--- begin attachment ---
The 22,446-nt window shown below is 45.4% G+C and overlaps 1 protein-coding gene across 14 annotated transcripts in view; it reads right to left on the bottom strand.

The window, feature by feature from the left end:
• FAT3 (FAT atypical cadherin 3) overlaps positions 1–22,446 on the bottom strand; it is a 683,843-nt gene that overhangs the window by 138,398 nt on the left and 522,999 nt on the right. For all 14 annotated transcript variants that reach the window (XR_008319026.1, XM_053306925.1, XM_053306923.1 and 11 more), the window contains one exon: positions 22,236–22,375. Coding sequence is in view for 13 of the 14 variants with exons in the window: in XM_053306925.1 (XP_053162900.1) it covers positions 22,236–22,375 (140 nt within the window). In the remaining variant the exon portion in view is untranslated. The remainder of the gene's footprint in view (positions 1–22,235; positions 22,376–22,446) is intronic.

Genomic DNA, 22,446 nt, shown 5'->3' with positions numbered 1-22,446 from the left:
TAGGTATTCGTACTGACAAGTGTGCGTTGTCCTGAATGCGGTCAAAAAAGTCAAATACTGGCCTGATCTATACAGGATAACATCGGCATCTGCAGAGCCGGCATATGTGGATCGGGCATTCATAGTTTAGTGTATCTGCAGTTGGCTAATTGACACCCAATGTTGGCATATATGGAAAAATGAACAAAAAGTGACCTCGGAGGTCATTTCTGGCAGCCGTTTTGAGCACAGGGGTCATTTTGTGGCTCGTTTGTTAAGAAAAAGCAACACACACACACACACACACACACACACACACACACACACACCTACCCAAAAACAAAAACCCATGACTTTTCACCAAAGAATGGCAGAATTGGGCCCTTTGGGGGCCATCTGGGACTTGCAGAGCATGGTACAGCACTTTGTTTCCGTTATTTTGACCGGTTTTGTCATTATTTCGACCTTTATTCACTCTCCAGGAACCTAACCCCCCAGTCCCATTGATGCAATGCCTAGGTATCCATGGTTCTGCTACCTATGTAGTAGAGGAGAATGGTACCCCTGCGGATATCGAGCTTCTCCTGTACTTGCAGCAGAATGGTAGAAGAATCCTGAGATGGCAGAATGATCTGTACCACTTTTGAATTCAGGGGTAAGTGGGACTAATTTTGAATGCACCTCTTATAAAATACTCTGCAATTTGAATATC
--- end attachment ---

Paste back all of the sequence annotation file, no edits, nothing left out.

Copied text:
The 22,446-nt window shown below is 45.4% G+C and overlaps 1 protein-coding gene across 14 annotated transcripts in view; it reads right to left on the bottom strand.

The window, feature by feature from the left end:
• FAT3 (FAT atypical cadherin 3) overlaps positions 1–22,446 on the bottom strand; it is a 683,843-nt gene that overhangs the window by 138,398 nt on the left and 522,999 nt on the right. For all 14 annotated transcript variants that reach the window (XR_008319026.1, XM_053306925.1, XM_053306923.1 and 11 more), the window contains one exon: positions 22,236–22,375. Coding sequence is in view for 13 of the 14 variants with exons in the window: in XM_053306925.1 (XP_053162900.1) it covers positions 22,236–22,375 (140 nt within the window). In the remaining variant the exon portion in view is untranslated. The remainder of the gene's footprint in view (positions 1–22,235; positions 22,376–22,446) is intronic.

Genomic DNA, 22,446 nt, shown 5'->3' with positions numbered 1-22,446 from the left:
TAGGTATTCGTACTGACAAGTGTGCGTTGTCCTGAATGCGGTCAAAAAAGTCAAATACTGGCCTGATCTATACAGGATAACATCGGCATCTGCAGAGCCGGCATATGTGGATCGGGCATTCATAGTTTAGTGTATCTGCAGTTGGCTAATTGACACCCAATGTTGGCATATATGGAAAAATGAACAAAAAGTGACCTCGGAGGTCATTTCTGGCAGCCGTTTTGAGCACAGGGGTCATTTTGTGGCTCGTTTGTTAAGAAAAAGCAACACACACACACACACACACACACACACACACACACACACACCTACCCAAAAACAAAAACCCATGACTTTTCACCAAAGAATGGCAGAATTGGGCCCTTTGGGGGCCATCTGGGACTTGCAGAGCATGGTACAGCACTTTGTTTCCGTTATTTTGACCGGTTTTGTCATTATTTCGACCTTTATTCACTCTCCAGGAACCTAACCCCCCAGTCCCATTGATGCAATGCCTAGGTATCCATGGTTCTGCTACCTATGTAGTAGAGGAGAATGGTACCCCTGCGGATATCGAGCTTCTCCTGTACTTGCAGCAGAATGGTAGAAGAATCCTGAGATGGCAGAATGATCTGTACCACTTTTGAATTCAGGGGTAAGTGGGACTAATTTTGAATGCACCTCTTATAAAATACTCTGCAATTTGAATATC